• Michele Mistry is the Ayurvedic Nutrition Consultant and Director of INDIKAAP Vegan Ayurveda.

    Michele studied Ayurvedic Nutrition and Marma Massage at an Ayush-accredited treatment and training facility in Kerala India. She became a Raj yoga facilitator with the Heartfulness Institute in 2004. As the owner of INDIKAAP Vegan Ayurveda, her intention is to inspire people to make life-affirming food choices, grounded in the time-honoured holistic health science of Ayurveda. She also brings greater awareness of Ayurveda through consultations, retreats and a range of hand-crafted food products that make an Ayurvedic lifestyle simple.

    What is Ayurveda?

    Ayurveda is a Sanskrit word meaning ‘life knowledge’. It is one of the world’s oldest holistic healing systems that sees good health and wellness as a result of being in balance with yourself and your environment. Compatible with all other health sciences and alternate modalities, Ayurveda is non-toxic and encourages early prevention over cure.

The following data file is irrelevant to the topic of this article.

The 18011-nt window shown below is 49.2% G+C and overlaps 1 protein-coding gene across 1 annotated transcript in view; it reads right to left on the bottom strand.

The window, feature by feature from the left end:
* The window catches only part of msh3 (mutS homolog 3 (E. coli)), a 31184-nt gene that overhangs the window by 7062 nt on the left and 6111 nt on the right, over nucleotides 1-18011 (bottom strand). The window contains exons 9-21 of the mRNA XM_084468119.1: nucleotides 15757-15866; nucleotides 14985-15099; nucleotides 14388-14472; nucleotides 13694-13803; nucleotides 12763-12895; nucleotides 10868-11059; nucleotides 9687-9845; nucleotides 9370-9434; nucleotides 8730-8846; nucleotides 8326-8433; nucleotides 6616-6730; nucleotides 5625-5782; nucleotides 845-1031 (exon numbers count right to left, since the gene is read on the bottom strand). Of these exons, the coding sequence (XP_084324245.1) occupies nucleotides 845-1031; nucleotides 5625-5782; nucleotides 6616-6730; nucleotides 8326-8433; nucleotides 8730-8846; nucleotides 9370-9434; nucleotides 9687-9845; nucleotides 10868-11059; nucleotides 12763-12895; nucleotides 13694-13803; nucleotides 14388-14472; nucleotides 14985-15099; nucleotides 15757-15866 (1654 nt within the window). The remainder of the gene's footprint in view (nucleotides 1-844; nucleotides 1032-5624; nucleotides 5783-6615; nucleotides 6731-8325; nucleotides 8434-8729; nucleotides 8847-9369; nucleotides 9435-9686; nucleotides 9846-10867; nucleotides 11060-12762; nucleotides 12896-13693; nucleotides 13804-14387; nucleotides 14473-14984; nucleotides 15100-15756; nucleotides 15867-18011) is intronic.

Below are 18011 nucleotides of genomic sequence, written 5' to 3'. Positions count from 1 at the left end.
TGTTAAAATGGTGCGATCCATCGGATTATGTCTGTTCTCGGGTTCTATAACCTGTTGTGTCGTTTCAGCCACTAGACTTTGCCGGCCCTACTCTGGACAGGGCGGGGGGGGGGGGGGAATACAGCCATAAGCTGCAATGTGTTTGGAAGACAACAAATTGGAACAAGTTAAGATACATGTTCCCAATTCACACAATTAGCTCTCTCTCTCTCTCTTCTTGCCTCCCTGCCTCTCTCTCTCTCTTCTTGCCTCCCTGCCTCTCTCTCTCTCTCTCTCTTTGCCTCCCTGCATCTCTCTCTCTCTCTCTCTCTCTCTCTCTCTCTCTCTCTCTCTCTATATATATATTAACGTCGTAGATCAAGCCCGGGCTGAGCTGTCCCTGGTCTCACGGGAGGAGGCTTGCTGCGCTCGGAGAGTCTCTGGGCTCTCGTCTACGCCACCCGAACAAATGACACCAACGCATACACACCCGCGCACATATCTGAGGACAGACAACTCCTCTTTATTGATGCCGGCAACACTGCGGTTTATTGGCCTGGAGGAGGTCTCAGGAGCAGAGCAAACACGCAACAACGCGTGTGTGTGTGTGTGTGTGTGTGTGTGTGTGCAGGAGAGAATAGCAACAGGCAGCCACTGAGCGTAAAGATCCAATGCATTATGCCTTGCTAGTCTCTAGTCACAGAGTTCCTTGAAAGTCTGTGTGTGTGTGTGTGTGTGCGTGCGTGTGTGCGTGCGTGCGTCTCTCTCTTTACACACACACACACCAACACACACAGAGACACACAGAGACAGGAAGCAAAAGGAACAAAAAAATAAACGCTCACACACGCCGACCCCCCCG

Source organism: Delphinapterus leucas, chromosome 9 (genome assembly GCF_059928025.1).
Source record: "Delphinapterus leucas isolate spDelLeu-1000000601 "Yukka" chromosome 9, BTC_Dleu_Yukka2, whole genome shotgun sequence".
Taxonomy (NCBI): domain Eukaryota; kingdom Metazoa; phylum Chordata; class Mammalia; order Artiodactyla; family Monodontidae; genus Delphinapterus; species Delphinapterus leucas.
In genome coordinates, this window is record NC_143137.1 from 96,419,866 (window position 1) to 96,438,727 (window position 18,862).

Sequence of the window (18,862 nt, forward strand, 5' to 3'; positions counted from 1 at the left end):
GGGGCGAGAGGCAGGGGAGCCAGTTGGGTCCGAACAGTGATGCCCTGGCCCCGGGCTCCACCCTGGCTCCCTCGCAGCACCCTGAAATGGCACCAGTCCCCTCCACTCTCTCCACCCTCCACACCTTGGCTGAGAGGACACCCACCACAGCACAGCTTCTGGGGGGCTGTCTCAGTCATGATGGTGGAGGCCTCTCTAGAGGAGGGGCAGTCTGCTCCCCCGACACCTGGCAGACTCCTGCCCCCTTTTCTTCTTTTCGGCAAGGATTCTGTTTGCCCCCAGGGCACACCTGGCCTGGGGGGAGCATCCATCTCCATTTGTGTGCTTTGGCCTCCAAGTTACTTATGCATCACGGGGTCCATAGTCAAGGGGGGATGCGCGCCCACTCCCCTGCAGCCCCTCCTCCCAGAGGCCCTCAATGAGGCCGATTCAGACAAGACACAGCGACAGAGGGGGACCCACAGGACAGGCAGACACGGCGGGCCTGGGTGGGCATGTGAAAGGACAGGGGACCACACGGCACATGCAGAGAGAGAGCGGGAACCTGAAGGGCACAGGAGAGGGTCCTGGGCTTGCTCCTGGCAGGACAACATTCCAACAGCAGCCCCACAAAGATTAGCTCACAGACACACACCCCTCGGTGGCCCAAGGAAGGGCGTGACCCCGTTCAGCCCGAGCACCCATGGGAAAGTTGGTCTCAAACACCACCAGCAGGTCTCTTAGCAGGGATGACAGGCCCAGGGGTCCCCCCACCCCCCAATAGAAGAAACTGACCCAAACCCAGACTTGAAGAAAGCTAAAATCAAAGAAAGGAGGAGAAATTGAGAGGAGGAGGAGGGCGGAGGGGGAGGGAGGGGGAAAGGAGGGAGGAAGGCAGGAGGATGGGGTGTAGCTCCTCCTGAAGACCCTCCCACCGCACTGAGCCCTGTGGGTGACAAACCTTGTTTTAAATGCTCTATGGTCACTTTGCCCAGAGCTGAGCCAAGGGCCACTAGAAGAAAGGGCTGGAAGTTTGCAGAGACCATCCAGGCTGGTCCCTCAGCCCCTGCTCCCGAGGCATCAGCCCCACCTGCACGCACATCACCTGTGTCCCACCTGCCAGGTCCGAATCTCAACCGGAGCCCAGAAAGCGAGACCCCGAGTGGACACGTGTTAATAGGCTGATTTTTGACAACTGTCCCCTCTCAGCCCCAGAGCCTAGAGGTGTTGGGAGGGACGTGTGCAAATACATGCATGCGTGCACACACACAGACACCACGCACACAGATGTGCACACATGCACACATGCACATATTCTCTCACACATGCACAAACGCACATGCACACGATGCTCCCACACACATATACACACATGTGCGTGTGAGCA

Why is Ayurveda important to you and why do you think people should bring it into their lifestyle?

    Ayurveda offers a scaffold that helps me to better observe and consciously adapt to the changes within myself and the unpredictability of my environment. Essentially, it is a means to create rhythm (not routine) out of chaos. I feel we are all in search of greater control and connection to our bodies and lives. Through our own observation of ourselves, we gain greater awareness and control of our own health and well-being before discomfort turns into illness. Incorporating even simple Ayurvedic practices into daily life can offer relief from discomfort and pain. We can reduce our reliance on medication and reduce our health care bills. It follows that we then have more time and energy to devote to that which brings us joy.